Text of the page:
Other Voices, v.1, n.1 (March 1997)
Copyright © 1997 by Stan Barrett, all rights reserved
Amongst academicians and the "educated" generally, very little attention is paid to the practice of necromancy. There is an assumption in these circles, one which no longer need even be stated, seeming self-evident, that this practice has been discredited, and that educated persons have evolved beyond such superstitions. "To communicate with Mars, converse with spirits, / To report the behaviour of the seamonster," etc., etc., " all these are usual / Pastimes and drugs, and features of the press," Eliot writes in "The Dry Salvages" (Collected Poems, section V, lines 1,2 and 12). Eliot's remarks serve as testimony to that intellectual scorn willing to tolerate the existence of such "pastimes" so long as they remain the stuff of intellectually disreputable forums like super-market tabloids or fledgling cable television networks. But alas! Necromancy is not an art whose legacy is so easily dispatched!
Necromancy is a strange word. Derived from the Greek nekromanteia, which itself is a coupling of nekros meaning corpse and manteia meaning divination, its most common current usage is to designate "the practice of communicating with the spirits of the dead in order to predict the future" (American Heritage Dictionary). Setting aside for the moment the ostensible design of necromancy, the word's most peculiar aspect is the twist of logic unspoken in the gap that lies between the word's etymology and its currency; for there is a pronounced difference between an actual dead body serving as the physical basis for prophecy, a kind of communion with corpses where an augur might read a cadaver in the way he or she might read beads or tarot cards, and a communication with what is specifically non-corporeal: spirit. Certainly, the prefix "necro-" in some ways designates death generally, but the physicality of the corpse always hovers behind it (as a specter) -- if this were not so, newspapers might list daily necrologies rather than obituaries. What is it, then, that permits the word "necromancy" its transformative power? How does one move from corpse to spirit, from divination to communication, from body to soul at this too-late moment when the living would cling to the mere idea of a common language with the dead? The word "necromancy" is indicative of the deepest, even ancient, ideological and cultural faith in a specific kind of "meaning": a kind of meaning wholly commensurate with augury and ideas of divine causality, the kind of meaning we sense is expressed when Eliot, so quick to mock the pastime of conversing with spirits, writes in "Little Gidding," "And what the dead had no speech for, when living, / They can tell you, being dead: the communication / Of the dead is tongued with fire beyond the language of the living" (Collected Poems, section I, lines 50 - 51). But finally, it is too the same faith in meaning traditional critical practice places in its model for the relationship between author and text. Traditional literary criticism is a brand of necromancy unto itself, and if, as Eliot said in 1961, "Literary criticism is a distinctive activity of the civilized mind" (Selected Prose, title page), it is important to recognize that the civilized mind is a construction that must inevitably have recourse to the most primitive of superstitions.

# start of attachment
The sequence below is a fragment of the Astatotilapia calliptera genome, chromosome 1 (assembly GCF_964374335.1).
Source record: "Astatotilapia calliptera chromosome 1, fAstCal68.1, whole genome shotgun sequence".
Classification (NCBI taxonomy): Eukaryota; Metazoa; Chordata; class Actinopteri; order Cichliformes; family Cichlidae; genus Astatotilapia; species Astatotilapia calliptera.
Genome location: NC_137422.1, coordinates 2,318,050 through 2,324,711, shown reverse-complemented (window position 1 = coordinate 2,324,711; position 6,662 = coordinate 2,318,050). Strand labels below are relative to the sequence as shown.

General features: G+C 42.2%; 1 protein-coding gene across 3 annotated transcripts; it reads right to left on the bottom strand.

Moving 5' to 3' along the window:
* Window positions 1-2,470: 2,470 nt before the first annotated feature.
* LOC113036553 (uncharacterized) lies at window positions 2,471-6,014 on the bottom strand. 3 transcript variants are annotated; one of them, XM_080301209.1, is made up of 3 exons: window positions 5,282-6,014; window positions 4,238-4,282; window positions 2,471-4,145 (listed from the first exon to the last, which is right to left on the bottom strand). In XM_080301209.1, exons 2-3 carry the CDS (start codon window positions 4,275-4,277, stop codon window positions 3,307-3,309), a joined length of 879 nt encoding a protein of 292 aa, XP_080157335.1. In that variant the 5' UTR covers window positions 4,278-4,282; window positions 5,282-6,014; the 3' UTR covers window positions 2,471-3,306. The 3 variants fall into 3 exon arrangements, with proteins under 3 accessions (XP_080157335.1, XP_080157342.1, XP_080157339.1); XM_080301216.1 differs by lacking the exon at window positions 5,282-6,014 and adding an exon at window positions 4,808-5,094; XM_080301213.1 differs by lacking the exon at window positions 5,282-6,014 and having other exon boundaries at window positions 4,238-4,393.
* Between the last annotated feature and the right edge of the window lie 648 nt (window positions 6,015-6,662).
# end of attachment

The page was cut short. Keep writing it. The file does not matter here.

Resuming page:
Given the critical tradition's penchant for divination of authorial intention, it is no wonder that the critic has long been the object of a particular artistic scorn. In his essay Literature and Existentialism, Jean-Paul Sartre mocks the critic's flight from the living, using as a basis for his characterization this same necromantic quality of traditional criticism. He writes: